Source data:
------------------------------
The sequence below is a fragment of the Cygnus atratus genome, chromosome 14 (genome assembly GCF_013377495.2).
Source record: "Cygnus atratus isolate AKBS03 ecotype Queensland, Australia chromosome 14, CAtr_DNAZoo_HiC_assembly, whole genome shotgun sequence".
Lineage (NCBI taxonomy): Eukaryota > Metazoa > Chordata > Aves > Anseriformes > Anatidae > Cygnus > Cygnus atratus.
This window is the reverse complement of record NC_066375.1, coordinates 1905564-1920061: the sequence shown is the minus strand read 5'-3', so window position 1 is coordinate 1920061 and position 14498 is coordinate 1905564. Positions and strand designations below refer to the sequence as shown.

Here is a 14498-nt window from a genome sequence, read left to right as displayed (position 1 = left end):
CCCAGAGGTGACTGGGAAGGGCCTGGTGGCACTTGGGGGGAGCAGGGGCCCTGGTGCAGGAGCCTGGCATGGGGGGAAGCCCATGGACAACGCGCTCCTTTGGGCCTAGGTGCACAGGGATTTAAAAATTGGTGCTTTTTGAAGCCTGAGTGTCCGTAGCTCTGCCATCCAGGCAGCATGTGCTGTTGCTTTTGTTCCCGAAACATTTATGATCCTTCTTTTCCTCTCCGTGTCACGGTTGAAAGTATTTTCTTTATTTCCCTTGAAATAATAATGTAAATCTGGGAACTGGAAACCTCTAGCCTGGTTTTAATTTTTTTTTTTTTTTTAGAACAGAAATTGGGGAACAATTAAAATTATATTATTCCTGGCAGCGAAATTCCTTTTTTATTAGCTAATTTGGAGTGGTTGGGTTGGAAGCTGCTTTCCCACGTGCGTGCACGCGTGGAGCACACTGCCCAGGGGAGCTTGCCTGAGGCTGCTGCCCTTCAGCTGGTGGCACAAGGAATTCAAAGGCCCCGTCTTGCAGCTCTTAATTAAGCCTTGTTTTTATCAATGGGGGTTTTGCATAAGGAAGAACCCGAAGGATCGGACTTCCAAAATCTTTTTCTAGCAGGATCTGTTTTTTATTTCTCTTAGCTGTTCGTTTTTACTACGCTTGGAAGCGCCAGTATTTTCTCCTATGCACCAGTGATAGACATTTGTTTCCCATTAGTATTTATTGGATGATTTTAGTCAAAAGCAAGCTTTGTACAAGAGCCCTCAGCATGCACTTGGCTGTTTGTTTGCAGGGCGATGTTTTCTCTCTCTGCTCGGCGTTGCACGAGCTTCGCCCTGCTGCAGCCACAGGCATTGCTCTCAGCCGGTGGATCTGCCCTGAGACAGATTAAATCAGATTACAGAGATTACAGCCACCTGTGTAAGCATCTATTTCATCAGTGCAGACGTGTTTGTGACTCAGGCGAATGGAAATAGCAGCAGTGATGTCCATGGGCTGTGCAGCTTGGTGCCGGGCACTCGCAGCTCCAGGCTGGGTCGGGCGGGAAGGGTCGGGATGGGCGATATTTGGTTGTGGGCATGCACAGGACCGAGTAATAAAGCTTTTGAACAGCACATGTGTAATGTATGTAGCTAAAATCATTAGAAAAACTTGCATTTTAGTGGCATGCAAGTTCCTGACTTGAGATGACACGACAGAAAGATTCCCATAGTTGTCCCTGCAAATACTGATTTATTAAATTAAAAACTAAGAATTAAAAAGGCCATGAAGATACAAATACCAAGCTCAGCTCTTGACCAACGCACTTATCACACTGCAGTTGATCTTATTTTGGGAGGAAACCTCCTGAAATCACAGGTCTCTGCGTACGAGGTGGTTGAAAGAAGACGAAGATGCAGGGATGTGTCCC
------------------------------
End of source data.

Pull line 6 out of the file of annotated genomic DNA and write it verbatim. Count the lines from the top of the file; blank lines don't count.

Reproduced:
CCCAGAGGTGACTGGGAAGGGCCTGGTGGCACTTGGGGGGAGCAGGGGCCCTGGTGCAGGAGCCTGGCATGGGGGGAAGCCCATGGACAACGCGCTCCTTTGGGCCTAGGTGCACAGGGATTTAAAAATTGGTGCTTTTTGAAGCCTGAGTGTCCGTAGCTCTGCCATCCAGGCAGCATGTGCTGTTGCTTTTGTTCCCGAAACATTTATGATCCTTCTTTTCCTCTCCGTGTCACGGTTGAAAGTATTTTCTTTATTTCCCTTGAAATAATAATGTAAATCTGGGAACTGGAAACCTCTAGCCTGGTTTTAATTTTTTTTTTTTTTTTAGAACAGAAATTGGGGAACAATTAAAATTATATTATTCCTGGCAGCGAAATTCCTTTTTTATTAGCTAATTTGGAGTGGTTGGGTTGGAAGCTGCTTTCCCACGTGCGTGCACGCGTGGAGCACACTGCCCAGGGGAGCTTGCCTGAGGCTGCTGCCCTTCAGCTGGTGGCACAAGGAATTCAAAGGCCCCGTCTTGCAGCTCTTAATTAAGCCTTGTTTTTATCAATGGGGGTTTTGCATAAGGAAGAACCCGAAGGATCGGACTTCCAAAATCTTTTTCTAGCAGGATCTGTTTTTTATTTCTCTTAGCTGTTCGTTTTTACTACGCTTGGAAGCGCCAGTATTTTCTCCTATGCACCAGTGATAGACATTTGTTTCCCATTAGTATTTATTGGATGATTTTAGTCAAAAGCAAGCTTTGTACAAGAGCCCTCAGCATGCACTTGGCTGTTTGTTTGCAGGGCGATGTTTTCTCTCTCTGCTCGGCGTTGCACGAGCTTCGCCCTGCTGCAGCCACAGGCATTGCTCTCAGCCGGTGGATCTGCCCTGAGACAGATTAAATCAGATTACAGAGATTACAGCCACCTGTGTAAGCATCTATTTCATCAGTGCAGACGTGTTTGTGACTCAGGCGAATGGAAATAGCAGCAGTGATGTCCATGGGCTGTGCAGCTTGGTGCCGGGCACTCGCAGCTCCAGGCTGGGTCGGGCGGGAAGGGTCGGGATGGGCGATATTTGGTTGTGGGCATGCACAGGACCGAGTAATAAAGCTTTTGAACAGCACATGTGTAATGTATGTAGCTAAAATCATTAGAAAAACTTGCATTTTAGTGGCATGCAAGTTCCTGACTTGAGATGACACGACAGAAAGATTCCCATAGTTGTCCCTGCAAATACTGATTTATTAAATTAAAAACTAAGAATTAAAAAGGCCATGAAGATACAAATACCAAGCTCAGCTCTTGACCAACGCACTTATCACACTGCAGTTGATCTTATTTTGGGAGGAAACCTCCTGAAATCACAGGTCTCTGCGTACGAGGTGGTTGAAAGAAGACGAAGATGCAGGGATGTGTCCC